Halloween Rant

I was reading a post at Biblical Womanhood about why Christians should/should not celebrate Halloween.

I thought my blog would be the perfect soapbox for me to say, again, I HATE Halloween!

There is nothing about the day that appeals to me. Dressing up as a Bible character or VeggieTale is not any more alluring than dressing up as a ghoul.

My children getting bags of candy from strangers (that they went door-to-door to ask for!) goes directly against what I try to teach them the other 364 days of the year.

I don’t think my children are missing out on a thing, so I don’t feel the need to provide them with an alternative. We are not Jewish, therefore do not celebrate
Rosh HaShanah. We are not compelled to come up with an alternative on that night, we simply don’t celebrate it.

I cannot, for the life of me, figure out why we would want to participate in such a worldly and satanic holiday.

Some say as a Light in the Darkness. The children coming to my door on that night (which they don’t) are not looking for Spiritual guidance, they are looking for candy. If I were to ‘witness’ to them by dropping a tract in their goodie bag, it would be tossed with the empty candy wrappers at the end of the night.

Some say just harmless fun.
Wikipedia says the following:

The modern holiday of Halloween has it's origins in the ancient
Gaelic festival known as Samhain. The Festival of Samhain is a celebration of the end of the harvest season in Gaelic culture, and is regarded as 'The Celtic New Year'.[2] Traditionally, the festival was a time used by the ancient pagans to take stock of supplies and slaughter livestock for winter stores. The Ancient Gaels believed that on October 31, the boundaries between the worlds of the living and the dead overlapped and the deceased would come back to life and cause havoc such as sickness or damaged crops. The festivals would frequently involve bonfires, where the bones of slaughtered livestock were thrown. Costumes and masks were also worn at the festivals in an attempt to mimic the evil spirits or placate them.[3][4] When the Romans occupied Celtic territory, several Roman traditions were also incorporated into the festivals. Feralia, a day celebrated in late October by the Romans for the passing of the dead as well as a festival which celebrated the Roman Goddess Pomona, the goddess of fruit were incorporated into the celebrations. The symbol of Pomona was an apple, which is a proposed origin for the tradition of bobbing for apples on Halloween.[5]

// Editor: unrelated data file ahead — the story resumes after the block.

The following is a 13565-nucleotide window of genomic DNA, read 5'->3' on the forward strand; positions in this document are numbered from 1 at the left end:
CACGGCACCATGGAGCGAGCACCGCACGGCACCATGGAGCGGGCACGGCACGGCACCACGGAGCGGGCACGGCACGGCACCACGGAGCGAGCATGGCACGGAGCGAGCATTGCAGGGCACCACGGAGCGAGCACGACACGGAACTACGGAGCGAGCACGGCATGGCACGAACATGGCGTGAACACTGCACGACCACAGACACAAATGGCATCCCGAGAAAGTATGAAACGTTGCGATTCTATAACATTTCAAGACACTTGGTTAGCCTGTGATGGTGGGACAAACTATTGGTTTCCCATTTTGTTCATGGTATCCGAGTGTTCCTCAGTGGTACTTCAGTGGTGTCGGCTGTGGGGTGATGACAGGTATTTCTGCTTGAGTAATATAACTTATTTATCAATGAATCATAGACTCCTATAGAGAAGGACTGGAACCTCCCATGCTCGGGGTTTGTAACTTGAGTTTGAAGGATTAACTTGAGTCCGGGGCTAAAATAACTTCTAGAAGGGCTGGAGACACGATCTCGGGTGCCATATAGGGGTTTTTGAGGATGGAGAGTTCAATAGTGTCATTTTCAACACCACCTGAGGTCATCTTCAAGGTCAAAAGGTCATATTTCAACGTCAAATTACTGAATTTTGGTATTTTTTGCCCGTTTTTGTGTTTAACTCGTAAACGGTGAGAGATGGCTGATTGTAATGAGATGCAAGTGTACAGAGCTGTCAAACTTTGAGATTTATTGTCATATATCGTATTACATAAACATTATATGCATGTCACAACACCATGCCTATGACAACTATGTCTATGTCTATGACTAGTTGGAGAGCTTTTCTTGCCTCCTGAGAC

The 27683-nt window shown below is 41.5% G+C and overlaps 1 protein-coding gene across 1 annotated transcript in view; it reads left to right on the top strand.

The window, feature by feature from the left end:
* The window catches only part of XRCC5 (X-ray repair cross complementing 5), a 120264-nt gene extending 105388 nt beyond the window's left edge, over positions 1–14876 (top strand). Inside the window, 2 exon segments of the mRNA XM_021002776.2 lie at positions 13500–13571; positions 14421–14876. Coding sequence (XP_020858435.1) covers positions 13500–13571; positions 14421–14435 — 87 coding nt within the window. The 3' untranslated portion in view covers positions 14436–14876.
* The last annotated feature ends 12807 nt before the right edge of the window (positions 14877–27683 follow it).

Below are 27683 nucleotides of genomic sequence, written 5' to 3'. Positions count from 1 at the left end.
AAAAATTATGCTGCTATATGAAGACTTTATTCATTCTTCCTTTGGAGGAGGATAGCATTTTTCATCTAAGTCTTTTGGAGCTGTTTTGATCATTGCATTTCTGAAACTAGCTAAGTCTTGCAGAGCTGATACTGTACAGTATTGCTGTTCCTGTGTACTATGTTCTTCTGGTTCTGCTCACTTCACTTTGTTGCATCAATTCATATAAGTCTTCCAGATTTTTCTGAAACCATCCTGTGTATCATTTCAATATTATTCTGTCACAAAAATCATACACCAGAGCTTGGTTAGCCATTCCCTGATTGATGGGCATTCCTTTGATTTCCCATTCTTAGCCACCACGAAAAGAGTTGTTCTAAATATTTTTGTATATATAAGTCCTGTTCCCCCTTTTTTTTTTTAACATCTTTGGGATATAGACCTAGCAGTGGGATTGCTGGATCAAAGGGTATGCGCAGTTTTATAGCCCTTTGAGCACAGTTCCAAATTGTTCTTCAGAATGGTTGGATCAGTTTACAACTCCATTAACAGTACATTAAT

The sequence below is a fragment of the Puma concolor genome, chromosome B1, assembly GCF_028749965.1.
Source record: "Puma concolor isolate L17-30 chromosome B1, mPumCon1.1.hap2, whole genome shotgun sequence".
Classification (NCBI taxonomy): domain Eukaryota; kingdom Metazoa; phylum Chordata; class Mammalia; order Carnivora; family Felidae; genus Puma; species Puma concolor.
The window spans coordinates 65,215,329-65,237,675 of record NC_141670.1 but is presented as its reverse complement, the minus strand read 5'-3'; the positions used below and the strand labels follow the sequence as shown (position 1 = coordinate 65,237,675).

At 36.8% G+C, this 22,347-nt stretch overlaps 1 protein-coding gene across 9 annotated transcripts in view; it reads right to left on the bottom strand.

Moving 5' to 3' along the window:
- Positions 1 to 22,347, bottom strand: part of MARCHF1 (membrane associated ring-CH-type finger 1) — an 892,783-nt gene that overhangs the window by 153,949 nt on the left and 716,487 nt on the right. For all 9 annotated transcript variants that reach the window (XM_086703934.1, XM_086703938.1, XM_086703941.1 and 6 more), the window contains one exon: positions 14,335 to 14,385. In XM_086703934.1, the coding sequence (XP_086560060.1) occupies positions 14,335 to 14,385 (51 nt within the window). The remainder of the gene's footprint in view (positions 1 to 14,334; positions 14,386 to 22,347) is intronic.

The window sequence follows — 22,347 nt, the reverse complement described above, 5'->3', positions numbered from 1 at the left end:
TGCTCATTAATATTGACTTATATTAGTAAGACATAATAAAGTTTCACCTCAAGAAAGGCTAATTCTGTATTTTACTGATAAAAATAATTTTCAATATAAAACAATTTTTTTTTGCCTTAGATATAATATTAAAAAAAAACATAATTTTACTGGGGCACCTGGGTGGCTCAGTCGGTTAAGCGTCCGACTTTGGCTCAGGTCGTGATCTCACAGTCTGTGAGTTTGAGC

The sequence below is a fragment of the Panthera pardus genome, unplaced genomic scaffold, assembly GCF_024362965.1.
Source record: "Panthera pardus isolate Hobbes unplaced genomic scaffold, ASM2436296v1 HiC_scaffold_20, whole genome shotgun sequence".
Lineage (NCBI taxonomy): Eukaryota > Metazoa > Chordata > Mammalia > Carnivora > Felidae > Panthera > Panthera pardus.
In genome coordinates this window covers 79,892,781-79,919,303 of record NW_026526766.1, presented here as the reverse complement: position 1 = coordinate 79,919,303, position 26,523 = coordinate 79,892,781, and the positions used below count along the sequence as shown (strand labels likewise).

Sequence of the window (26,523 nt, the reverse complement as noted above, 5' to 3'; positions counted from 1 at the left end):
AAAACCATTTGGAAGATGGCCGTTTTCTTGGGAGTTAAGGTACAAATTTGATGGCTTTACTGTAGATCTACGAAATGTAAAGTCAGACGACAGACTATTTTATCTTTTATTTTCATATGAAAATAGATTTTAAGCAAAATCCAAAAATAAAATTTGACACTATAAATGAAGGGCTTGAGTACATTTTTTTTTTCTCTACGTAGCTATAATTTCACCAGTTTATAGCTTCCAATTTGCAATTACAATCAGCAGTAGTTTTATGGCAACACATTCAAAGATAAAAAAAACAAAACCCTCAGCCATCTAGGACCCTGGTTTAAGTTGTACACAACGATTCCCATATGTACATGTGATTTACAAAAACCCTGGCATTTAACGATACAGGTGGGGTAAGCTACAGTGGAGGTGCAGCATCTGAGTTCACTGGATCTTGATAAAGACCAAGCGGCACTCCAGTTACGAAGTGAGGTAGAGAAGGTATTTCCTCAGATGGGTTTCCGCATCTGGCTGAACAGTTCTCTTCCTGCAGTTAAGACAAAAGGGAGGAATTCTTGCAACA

Hmmm….doesn’t sound harmless and certainly doesn’t sound fun.

Philippians 4:8 tells us……… Finally, brethren, whatsoever things are true, whatsoever things are honest, whatsoever things are just, whatsoever things are pure, whatsoever things are lovely, whatsoever things are of good report; if there be any virtue, and if there be any praise, think on these things.

I can’t find anything lovely or praiseworthy about Halloween.

I see nothing desirable about Halloween and can find no justification to participate in the practicing of it.

My final thought on the matter is this:

You cannot drink the Lord's cup and the cup of demons. You cannot participate at the table of the Lord and at the table of demons.

1 Corinthians 10:21


Anonymous said...

Thank you for your post. I didn't grow up in a christian home so we "celebrated" Halloween. When I became a christian it started bothering me. My husband, who grew up in a christian home, sees nothing wrong with it. But he has let me minimize our children's exposure to it.

If you don't mind, I'd like to print out and show him your post.

You make a very sound argument against it.

Erica in Canada

Eyvonne said...

Sorry I didn't get right back to you, we're out of state.

You may certainly print out my "rant" to share.

Thanks for your comment.